Paul Foster and I have a lot in common. Balancing a wife, babies, and our inner-most passion….music. Usually, the real work is in finding a balance.
I sat down with Paul for a few moments to discuss his music, his influences, and finding that balance.
For starters, who are you? Where are you from? What style of music do you create?
I’m a mid-western kid from a farming community absorbed by suburban sprawl when I grew up there. Since leaving home I’ve lived in big cities and small towns and rural spaces miles from the nearest gas station. I’ve studied music informally and formally and as such I’ve been exposed to many different kinds of music. And by ‘exposed’ I mean forced to learn and play overandoverandover until it begins to grow on you. So, I don’t write in any particular style. Unless I do and don’t know it. Which is very possible.
Music has been in your family for a while…did you just go with the flow or were you as drawn to music as those before you?
Some of both. I remember being drawn to rhythm very early in life. I’m the oldest grand-child on both sides of my family so I didn’t have siblings or cousins as sort of peer mentors. For a number of years I remember music was always around; people playing guitar in the living room, the radio and records, singing at church, at school and in a extra curricular choir I was in. I thought everybody played guitar.
I briefly read elsewhere your explanation behind the title Photographs, Epitaphs, and Frosted Glass. Can you reiterate for our readers the meaning behind this title?
The title’s meant to suggest ways we try to mark time and/or the work we do in life. It comes from the song, “Deaths and Epitaphs” where the character who singing is so busy making a legacy for himself as a songwriter he doesn’t realize he’s become a failure at human relationships.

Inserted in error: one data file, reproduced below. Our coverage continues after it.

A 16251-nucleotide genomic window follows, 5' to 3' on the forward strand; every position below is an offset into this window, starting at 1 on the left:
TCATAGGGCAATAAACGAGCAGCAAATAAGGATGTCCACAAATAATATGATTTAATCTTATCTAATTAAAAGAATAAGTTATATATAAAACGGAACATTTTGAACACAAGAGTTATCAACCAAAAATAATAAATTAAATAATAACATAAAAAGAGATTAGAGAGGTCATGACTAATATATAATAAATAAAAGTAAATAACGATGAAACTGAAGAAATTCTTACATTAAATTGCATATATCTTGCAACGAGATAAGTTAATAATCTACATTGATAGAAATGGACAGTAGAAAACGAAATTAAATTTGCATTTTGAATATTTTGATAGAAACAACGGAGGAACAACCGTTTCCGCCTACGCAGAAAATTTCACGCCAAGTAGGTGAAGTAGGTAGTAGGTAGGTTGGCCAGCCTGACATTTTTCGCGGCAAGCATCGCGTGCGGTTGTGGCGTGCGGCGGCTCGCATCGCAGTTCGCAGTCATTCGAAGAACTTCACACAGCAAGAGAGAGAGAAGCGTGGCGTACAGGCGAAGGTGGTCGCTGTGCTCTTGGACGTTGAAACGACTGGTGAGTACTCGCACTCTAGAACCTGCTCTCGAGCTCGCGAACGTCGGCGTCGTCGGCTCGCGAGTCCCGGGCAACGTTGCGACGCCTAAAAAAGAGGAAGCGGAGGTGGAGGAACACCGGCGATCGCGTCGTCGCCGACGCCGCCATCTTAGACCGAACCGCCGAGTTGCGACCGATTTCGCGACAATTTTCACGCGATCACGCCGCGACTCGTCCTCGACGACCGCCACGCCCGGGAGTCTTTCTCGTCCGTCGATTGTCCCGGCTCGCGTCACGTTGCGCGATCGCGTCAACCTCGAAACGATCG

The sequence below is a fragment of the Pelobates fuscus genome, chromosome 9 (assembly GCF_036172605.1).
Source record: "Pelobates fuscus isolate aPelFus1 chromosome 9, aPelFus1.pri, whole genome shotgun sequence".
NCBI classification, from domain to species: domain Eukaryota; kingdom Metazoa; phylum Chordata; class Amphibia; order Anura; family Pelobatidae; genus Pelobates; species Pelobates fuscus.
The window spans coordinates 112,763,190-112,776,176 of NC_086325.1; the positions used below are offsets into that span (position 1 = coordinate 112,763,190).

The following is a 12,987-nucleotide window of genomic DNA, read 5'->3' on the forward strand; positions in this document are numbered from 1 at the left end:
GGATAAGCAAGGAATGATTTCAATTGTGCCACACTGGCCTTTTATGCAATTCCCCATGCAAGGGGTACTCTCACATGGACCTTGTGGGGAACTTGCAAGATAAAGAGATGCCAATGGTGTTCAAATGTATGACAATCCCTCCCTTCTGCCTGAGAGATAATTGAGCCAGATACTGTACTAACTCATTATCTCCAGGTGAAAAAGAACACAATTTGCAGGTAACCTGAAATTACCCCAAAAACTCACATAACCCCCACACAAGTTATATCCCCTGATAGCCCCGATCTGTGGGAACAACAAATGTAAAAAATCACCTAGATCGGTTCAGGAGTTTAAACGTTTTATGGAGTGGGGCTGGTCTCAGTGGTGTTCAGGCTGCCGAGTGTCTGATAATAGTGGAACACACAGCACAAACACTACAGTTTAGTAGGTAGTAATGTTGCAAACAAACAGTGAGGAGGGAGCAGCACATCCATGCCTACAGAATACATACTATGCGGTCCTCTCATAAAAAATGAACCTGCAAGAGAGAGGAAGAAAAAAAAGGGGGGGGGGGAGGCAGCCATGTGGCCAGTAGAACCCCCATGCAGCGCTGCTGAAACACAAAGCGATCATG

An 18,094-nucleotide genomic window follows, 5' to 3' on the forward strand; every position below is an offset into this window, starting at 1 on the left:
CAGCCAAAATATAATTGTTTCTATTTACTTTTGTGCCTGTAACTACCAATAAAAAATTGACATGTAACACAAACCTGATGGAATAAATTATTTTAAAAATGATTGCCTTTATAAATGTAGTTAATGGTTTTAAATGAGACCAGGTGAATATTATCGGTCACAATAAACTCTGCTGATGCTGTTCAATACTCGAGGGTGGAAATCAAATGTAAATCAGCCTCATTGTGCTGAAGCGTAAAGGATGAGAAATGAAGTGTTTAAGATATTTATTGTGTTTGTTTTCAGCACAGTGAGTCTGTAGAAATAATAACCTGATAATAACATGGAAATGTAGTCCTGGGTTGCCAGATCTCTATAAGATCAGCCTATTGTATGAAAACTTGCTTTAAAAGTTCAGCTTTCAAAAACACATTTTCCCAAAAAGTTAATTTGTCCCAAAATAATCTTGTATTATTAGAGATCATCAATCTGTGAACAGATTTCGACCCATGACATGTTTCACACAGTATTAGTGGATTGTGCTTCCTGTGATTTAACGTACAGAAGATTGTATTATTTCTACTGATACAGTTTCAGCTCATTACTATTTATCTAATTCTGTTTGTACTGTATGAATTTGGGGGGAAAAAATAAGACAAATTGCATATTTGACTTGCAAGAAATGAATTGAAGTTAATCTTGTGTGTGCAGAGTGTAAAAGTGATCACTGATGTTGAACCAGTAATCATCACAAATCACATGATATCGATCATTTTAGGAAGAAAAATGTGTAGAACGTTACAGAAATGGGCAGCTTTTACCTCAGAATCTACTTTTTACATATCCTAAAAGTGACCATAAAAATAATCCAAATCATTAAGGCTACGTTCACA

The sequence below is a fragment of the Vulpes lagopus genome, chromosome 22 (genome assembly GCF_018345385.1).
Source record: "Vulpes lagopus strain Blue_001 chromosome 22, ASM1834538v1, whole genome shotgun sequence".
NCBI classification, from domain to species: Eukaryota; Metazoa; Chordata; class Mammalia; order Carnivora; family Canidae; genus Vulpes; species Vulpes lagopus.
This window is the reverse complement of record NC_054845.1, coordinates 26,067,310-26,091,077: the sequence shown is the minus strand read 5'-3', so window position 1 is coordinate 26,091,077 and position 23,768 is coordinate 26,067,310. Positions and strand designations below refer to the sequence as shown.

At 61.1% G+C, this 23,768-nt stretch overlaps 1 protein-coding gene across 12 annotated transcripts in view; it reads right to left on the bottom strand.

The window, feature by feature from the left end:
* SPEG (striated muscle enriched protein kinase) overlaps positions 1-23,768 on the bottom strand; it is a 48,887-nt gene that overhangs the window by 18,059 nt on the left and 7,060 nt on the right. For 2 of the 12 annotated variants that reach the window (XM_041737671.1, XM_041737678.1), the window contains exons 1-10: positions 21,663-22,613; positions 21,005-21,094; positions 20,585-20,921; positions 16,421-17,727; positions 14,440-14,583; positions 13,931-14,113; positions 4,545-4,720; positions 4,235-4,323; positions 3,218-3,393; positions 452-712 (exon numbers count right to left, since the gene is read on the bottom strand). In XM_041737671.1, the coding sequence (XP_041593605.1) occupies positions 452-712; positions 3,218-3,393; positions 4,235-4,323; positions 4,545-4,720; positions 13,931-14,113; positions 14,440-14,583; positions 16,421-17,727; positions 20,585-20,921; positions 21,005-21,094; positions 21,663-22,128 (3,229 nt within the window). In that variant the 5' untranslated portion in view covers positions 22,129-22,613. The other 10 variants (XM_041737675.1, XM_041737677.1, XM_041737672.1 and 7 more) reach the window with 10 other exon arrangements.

You are a father, husband, lead of the National Guard rock band, as well as doing your own songwriting. How do you find a balance?
A big help for me is admitting the balance is never going to be perfect. Something is often neglected for something else. But all of these activities have important places in my life — without one of them I’m not fully serving as I know I’m called to serve.
I noticed one of your songs deals with the dynamic of trying to work on a song while your toddlers yell at each other in the background. You also have to maintain a healthy relationship with your wife. I bring this up because I have this same problem…errr…issue.
Often I have to re-record talking points during our podcast up to 10 times because 30 seconds before I finish talking either the toddlers run in screaming or my wife yells out demanding my attention…
My creative process has had to adapt and evolve. How does this affect your process?
I feel for you! I had to allow this very real frustration at an admittedly poor creative situation to effect the creative process on as many levels as possible. So I wrote about the frustration and I reset my standard for back ground noise on my recordings and I work for balance.